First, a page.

the elements of the enumerated are not ordered, they can be assigned
   any unique value, in any order.

       enum { e1(v1), e2(v2), ... , en(vn) [[, (n)]] } Te;

   Enumerateds occupy as much space in the byte stream as would its
   maximal defined ordinal value. The following definition would cause
   one byte to be used to carry fields of type Color.

       enum { red(3), blue(5), white(7) } Color;

   One may optionally specify a value without its associated tag to
   force the width definition without defining a superfluous element.
   In the following example, Taste will consume two bytes in the data
   stream but can only assume the values 1, 2 or 4.

       enum { sweet(1), sour(2), bitter(4), (32000) } Taste;

   The names of the elements of an enumeration are scoped within the
   defined type. In the first example, a fully qualified reference to
   the second element of the enumeration would be Such
   qualification is not required if the target of the assignment is well

       Color color =;     /* overspecified, legal */
       Color color = blue;           /* correct, type implicit */

   For enumerateds that are never converted to external representation,
   the numerical information may be omitted.

       enum { low, medium, high } Amount;

4.6. Constructed types

   Structure types may be constructed from primitive types for
   convenience. Each specification declares a new, unique type. The
   syntax for definition is much like that of C.

       struct {
         T1 f1;
         T2 f2;
         Tn fn;
       } [[T]];
ToP   noToC   RFC2246 - Page 9
   The fields within a structure may be qualified using the type's name
   using a syntax much like that available for enumerateds. For example,
   T.f2 refers to the second field of the previous declaration.
   Structure definitions may be embedded.

4.6.1. Variants

   Defined structures may have variants based on some knowledge that is
   available within the environment. The selector must be an enumerated
   type that defines the possible variants the structure defines. There
   must be a case arm for every element of the enumeration declared in
   the select. The body of the variant structure may be given a label
   for reference. The mechanism by which the variant is selected at
   runtime is not prescribed by the presentation language.

       struct {
           T1 f1;
           T2 f2;
           Tn fn;
           select (E) {
               case e1: Te1;
               case e2: Te2;
               case en: Ten;
           } [[fv]];
       } [[Tv]];

   For example:

       enum { apple, orange } VariantTag;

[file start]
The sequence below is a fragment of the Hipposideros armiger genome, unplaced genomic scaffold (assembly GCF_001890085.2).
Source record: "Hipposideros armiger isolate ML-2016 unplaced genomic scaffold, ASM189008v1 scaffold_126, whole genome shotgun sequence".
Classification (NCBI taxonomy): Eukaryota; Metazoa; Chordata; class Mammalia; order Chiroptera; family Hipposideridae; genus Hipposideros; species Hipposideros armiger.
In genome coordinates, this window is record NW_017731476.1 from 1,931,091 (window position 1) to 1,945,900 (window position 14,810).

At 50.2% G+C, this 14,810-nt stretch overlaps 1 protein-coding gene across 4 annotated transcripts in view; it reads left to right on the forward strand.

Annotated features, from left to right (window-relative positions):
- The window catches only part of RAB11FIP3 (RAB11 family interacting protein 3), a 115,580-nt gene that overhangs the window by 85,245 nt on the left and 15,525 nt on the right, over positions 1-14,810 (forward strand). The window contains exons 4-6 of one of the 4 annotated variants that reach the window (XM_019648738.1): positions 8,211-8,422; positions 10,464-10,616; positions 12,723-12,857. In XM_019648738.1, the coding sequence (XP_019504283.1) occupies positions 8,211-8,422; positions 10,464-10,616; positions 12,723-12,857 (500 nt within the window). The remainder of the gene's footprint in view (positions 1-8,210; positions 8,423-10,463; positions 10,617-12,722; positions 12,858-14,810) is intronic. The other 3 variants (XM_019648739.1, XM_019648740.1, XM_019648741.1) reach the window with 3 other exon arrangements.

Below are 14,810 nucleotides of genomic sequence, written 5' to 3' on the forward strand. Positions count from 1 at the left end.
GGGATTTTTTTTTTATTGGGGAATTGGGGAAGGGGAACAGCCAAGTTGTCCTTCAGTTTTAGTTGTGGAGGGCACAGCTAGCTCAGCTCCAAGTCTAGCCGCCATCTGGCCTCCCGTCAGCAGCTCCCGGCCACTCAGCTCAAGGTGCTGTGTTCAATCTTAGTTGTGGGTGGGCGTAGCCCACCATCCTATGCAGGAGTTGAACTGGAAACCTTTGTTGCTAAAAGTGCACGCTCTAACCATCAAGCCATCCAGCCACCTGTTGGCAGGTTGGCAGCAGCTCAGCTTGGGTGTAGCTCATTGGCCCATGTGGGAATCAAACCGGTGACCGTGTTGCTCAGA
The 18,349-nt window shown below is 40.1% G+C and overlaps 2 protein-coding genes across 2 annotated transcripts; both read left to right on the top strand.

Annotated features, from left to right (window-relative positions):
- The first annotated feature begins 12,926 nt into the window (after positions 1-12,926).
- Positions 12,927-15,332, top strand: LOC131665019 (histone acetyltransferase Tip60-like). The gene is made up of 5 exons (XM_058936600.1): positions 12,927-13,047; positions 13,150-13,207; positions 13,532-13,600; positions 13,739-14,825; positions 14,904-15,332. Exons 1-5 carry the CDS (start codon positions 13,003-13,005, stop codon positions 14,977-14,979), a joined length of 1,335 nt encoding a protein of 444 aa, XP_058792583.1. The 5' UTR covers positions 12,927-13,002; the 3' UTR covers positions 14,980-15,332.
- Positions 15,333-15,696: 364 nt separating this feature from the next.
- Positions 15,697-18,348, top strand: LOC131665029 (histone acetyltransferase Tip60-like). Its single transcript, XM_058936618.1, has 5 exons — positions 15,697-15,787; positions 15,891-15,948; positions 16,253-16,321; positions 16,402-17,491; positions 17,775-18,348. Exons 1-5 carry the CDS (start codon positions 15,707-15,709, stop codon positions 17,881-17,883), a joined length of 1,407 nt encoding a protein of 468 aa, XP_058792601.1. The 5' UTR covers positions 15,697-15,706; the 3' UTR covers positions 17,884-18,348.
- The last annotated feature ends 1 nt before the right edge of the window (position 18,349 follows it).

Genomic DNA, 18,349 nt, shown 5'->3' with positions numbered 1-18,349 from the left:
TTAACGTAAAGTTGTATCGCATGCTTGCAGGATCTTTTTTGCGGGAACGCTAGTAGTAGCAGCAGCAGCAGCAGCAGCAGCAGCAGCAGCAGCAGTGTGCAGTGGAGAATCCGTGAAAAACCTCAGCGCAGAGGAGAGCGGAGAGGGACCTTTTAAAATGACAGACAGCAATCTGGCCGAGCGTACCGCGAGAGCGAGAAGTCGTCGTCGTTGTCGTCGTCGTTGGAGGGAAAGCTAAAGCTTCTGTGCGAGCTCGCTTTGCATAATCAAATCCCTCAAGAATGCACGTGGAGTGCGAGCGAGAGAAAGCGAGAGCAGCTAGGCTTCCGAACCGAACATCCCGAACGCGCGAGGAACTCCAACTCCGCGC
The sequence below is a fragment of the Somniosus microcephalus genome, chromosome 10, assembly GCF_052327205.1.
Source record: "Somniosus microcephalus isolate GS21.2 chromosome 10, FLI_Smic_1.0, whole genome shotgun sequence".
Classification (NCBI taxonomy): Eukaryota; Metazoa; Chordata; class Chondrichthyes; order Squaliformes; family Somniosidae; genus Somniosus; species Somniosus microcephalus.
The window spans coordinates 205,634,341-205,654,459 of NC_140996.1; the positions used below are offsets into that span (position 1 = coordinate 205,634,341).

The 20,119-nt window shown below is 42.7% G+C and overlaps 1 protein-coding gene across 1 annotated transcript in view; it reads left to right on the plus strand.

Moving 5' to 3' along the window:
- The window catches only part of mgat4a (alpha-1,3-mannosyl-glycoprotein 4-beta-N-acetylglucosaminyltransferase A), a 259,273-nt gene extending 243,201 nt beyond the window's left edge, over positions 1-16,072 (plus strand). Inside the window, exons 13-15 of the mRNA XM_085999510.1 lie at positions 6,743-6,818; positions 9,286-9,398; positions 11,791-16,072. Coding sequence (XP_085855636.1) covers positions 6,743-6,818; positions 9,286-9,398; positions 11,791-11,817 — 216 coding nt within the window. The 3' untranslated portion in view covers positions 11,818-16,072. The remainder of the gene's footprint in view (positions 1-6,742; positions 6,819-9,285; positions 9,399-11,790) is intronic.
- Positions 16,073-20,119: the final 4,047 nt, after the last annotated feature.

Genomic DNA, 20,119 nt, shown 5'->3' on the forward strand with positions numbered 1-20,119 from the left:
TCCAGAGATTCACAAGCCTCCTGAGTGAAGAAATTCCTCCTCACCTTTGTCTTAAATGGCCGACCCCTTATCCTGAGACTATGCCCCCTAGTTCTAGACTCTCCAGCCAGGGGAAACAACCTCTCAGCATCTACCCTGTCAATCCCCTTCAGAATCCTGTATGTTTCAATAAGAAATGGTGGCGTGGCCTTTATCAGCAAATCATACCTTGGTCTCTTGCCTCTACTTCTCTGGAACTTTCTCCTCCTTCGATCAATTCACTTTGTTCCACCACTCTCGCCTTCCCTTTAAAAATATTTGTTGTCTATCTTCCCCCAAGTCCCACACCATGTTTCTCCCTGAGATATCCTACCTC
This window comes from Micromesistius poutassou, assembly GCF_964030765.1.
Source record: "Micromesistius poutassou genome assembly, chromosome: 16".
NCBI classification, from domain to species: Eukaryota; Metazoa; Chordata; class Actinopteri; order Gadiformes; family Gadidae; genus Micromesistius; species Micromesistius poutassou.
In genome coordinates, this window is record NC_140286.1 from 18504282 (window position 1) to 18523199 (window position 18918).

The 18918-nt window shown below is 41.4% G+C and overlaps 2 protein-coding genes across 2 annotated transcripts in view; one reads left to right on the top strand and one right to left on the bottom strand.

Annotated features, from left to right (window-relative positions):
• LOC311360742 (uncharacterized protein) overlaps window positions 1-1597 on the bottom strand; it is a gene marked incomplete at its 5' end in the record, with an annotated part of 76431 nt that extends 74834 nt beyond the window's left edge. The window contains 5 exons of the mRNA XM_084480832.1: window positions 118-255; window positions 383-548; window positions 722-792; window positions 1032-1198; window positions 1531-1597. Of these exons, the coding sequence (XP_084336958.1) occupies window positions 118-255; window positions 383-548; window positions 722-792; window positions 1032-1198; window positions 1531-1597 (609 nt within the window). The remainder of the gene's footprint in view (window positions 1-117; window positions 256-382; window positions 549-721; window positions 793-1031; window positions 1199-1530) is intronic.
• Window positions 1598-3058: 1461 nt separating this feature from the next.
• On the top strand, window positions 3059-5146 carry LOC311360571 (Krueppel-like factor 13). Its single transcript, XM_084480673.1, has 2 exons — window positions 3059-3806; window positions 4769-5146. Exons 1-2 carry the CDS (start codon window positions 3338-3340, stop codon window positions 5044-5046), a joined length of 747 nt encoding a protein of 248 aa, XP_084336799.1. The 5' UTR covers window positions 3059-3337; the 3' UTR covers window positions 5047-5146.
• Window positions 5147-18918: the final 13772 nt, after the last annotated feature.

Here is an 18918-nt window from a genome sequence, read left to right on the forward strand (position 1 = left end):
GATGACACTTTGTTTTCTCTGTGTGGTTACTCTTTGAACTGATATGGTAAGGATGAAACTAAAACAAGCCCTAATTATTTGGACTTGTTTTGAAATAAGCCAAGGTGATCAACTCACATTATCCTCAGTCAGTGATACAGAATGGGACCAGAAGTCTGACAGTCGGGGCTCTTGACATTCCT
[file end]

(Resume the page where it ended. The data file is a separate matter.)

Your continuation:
struct {
           uint16 number;
           opaque string<0..10>; /* variable length */
       } V1;
       struct {
           uint32 number;
           opaque string[10];    /* fixed length */
       } V2;
       struct {
           select (VariantTag) { /* value of selector is implicit */
               case apple: V1;   /* VariantBody, tag = apple */
               case orange: V2;  /* VariantBody, tag = orange */
           } variant_body;       /* optional label on variant */
       } VariantRecord;

   Variant structures may be qualified (narrowed) by specifying a value
   for the selector prior to the type. For example, a
ToP   noToC   RFC2246 - Page 10
       orange VariantRecord

   is a narrowed type of a VariantRecord containing a variant_body of
   type V2.

4.7. Cryptographic attributes

   The four cryptographic operations digital signing, stream cipher
   encryption, block cipher encryption, and public key encryption are
   designated digitally-signed, stream-ciphered, block-ciphered, and
   public-key-encrypted, respectively. A field's cryptographic
   processing is specified by prepending an appropriate key word
   designation before the field's type specification. Cryptographic keys
   are implied by the current session state (see Section 6.1).

   In digital signing, one-way hash functions are used as input for a
   signing algorithm. A digitally-signed element is encoded as an opaque
   vector <0..2^16-1>, where the length is specified by the signing
   algorithm and key.

   In RSA signing, a 36-byte structure of two hashes (one SHA and one
   MD5) is signed (encrypted with the private key). It is encoded with
   PKCS #1 block type 0 or type 1 as described in [PKCS1].

   In DSS, the 20 bytes of the SHA hash are run directly through the
   Digital Signing Algorithm with no additional hashing. This produces
   two values, r and s. The DSS signature is an opaque vector, as above,
   the contents of which are the DER encoding of:

       Dss-Sig-Value  ::=  SEQUENCE  {
            r       INTEGER,
            s       INTEGER

   In stream cipher encryption, the plaintext is exclusive-ORed with an
   identical amount of output generated from a cryptographically-secure
   keyed pseudorandom number generator.

   In block cipher encryption, every block of plaintext encrypts to a
   block of ciphertext. All block cipher encryption is done in CBC
   (Cipher Block Chaining) mode, and all items which are block-ciphered
   will be an exact multiple of the cipher block length.

   In public key encryption, a public key algorithm is used to encrypt
   data in such a way that it can be decrypted only with the matching
   private key. A public-key-encrypted element is encoded as an opaque
   vector <0..2^16-1>, where the length is specified by the signing
   algorithm and key.
ToP   noToC   RFC2246 - Page 11
   An RSA encrypted value is encoded with PKCS #1 block type 2 as
   described in [PKCS1].

   In the following example:

       stream-ciphered struct {
           uint8 field1;
           uint8 field2;
           digitally-signed opaque hash[20];
       } UserType;

   The contents of hash are used as input for the signing algorithm,